The trial court granted summary judgment in Caltrans's favor on Rodriguez's dangerous condition of public property claim based on design immunity. The trial court noted that Rodriguez had conceded the first and third elements of design immunity, causation and reasonableness. As for the second element, the trial court found the undisputed material facts and supporting declarations of Caltrans engineers Rajendra, Fukano, and Alicea, established discretionary approval of the design plans at the accident location prior to construction, and the design plans approved in 1992, 2002, and 2011, included a paved shoulder and the absence of rumble strips. In addition, Nystrom's declaration provided substantial evidence supporting the reasonableness of the design plans. This shifted the burden to Rodriguez to show the existence of a triable issue of material fact, which Rodriguez failed to do, as he did not offer any admissible evidence demonstrating a triable issue of fact on the discretionary approval element. In light of its ruling, the trial court declined to rule on whether the absence of rumble strips constituted a dangerous condition. The trial court also declined to rule on Caltrans's objections because Rodriguez's evidence was not material to the trial court's disposition of the motion, citing Code of Civil Procedure section 437c, subdivision (q). Judgment subsequently was entered in Caltrans's favor.
I. General Principles Governing Design Immunity
“Under the Government Claims Act, ‘[a] public entity is not liable for an injury,’ ‘[e]xcept as otherwise provided by statute.’ ” (Hampton, supra, 62 Cal.4th at p. 347.) “The Government Claims Act (Act) provides for direct liability on the part of public entities for injuries caused by maintaining dangerous conditions on their property when the condition ‘created a reasonably foreseeable risk of the kind of injury which was incurred’ and either an employer's negligence or wrongful act or omission caused the dangerous condition or the entity was on ‘actual or constructive notice’ of the condition in time to have taken preventive measures.” (Id. at pp. 347-348.)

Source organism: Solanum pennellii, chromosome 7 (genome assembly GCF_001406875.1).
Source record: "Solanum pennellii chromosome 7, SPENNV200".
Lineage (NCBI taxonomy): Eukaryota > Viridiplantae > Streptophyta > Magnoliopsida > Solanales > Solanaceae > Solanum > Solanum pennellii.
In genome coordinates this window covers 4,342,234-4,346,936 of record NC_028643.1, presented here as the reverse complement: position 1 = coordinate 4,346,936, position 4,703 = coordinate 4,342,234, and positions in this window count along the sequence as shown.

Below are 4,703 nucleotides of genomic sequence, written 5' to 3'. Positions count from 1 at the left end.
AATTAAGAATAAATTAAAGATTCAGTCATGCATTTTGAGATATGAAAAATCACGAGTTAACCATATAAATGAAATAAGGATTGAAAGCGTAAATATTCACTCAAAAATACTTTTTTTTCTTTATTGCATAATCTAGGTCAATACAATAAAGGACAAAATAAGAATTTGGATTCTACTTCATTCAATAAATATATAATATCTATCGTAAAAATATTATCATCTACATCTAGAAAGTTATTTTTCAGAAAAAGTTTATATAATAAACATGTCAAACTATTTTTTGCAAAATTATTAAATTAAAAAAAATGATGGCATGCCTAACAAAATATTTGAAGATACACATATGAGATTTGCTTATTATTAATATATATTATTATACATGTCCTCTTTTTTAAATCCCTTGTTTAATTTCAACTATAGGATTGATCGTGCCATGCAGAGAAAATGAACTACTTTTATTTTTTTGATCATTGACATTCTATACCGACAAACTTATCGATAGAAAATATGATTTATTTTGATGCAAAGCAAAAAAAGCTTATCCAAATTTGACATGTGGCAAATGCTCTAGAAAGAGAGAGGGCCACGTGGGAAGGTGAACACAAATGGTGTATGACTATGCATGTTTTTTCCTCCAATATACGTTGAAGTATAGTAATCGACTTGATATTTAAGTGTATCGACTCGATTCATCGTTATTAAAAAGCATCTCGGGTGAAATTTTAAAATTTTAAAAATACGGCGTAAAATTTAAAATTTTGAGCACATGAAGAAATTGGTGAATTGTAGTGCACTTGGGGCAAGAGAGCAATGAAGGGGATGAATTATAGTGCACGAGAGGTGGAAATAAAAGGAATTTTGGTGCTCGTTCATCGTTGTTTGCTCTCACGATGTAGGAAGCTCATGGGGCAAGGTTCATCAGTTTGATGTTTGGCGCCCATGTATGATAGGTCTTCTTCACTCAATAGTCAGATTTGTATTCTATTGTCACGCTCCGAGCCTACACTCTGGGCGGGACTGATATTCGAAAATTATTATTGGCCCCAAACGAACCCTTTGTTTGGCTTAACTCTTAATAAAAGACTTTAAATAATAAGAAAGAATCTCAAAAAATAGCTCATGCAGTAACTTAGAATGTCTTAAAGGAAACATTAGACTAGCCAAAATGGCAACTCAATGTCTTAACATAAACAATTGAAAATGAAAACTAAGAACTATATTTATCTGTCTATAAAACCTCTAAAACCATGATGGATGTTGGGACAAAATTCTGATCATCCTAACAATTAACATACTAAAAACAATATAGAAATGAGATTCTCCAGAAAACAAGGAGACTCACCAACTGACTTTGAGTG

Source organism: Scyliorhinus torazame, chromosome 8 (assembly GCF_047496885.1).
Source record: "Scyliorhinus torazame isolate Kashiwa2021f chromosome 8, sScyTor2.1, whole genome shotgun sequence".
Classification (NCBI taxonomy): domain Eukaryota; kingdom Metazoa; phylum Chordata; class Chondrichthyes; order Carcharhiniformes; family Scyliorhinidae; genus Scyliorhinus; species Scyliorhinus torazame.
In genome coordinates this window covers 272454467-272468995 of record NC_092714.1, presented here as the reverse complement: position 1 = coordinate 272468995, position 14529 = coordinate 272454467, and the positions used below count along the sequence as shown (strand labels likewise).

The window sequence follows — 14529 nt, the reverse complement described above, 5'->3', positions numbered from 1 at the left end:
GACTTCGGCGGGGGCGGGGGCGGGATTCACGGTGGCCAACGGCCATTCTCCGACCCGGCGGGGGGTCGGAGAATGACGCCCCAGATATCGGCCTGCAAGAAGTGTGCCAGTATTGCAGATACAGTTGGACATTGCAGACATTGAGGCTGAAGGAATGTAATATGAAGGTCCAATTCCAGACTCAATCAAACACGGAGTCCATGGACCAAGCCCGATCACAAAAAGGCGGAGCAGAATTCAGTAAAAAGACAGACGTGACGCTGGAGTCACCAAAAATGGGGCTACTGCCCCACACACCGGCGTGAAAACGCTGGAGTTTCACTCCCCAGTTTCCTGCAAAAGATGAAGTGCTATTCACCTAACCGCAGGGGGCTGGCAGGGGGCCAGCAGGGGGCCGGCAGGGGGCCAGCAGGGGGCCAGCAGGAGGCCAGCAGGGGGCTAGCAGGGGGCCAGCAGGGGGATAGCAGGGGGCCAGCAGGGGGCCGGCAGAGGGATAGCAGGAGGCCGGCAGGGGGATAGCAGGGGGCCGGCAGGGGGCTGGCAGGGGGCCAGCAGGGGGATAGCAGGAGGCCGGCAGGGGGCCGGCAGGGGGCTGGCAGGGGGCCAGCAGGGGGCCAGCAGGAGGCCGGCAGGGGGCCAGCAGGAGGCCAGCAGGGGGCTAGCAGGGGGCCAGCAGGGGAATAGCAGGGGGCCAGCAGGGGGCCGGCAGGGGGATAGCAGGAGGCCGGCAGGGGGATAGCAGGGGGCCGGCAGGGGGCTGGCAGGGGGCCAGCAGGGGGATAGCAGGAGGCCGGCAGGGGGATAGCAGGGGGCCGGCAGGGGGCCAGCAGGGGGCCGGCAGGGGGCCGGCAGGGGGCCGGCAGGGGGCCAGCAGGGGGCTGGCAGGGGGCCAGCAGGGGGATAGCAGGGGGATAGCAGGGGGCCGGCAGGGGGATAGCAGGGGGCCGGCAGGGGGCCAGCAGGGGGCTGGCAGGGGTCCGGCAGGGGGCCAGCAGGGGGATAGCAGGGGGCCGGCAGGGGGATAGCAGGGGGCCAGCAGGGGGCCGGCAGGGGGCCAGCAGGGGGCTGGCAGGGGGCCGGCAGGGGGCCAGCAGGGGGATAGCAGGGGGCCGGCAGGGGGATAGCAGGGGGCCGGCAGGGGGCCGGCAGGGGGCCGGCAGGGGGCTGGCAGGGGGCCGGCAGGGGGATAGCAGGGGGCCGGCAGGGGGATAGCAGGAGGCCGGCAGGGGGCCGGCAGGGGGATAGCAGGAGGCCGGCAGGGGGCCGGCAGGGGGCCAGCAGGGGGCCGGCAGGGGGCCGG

“Even if a dangerous condition is demonstrated, a public entity may still prevail through a variety of statutory immunities, which the public entity may assert as an affirmative defense.” (Gonzales v. City of Atwater (2016) 6 Cal.App.5th 929, 945 (Gonzales).) Here, we are concerned with the affirmative defense of design immunity under section 830.6.4 As we stated above, the design immunity defense consists of three elements the public entity must prove. We are concerned here with the second element – “discretionary approval of the plan or design prior to construction.” (Cornette v. Department of Transportation (2001) 26 Cal.4th 63, 66 (Cornette).) “The rationale for design immunity is to prevent a jury from second-guessing the decision of a public entity by reviewing the identical questions of risk that had previously been considered by the government officers who adopted or approved the plan or design.” (Id. at p. 69.)
“Design immunity is often raised on a motion for summary judgment or nonsuit, thereby enabling the trial court to find the defense established as a matter of law. [Citation.] ‘The first two elements, causation and discretionary approval, may only be resolved as issues of law if the facts are undisputed.” (Gonzales, supra, 6 Cal.App.5th at p. 946.)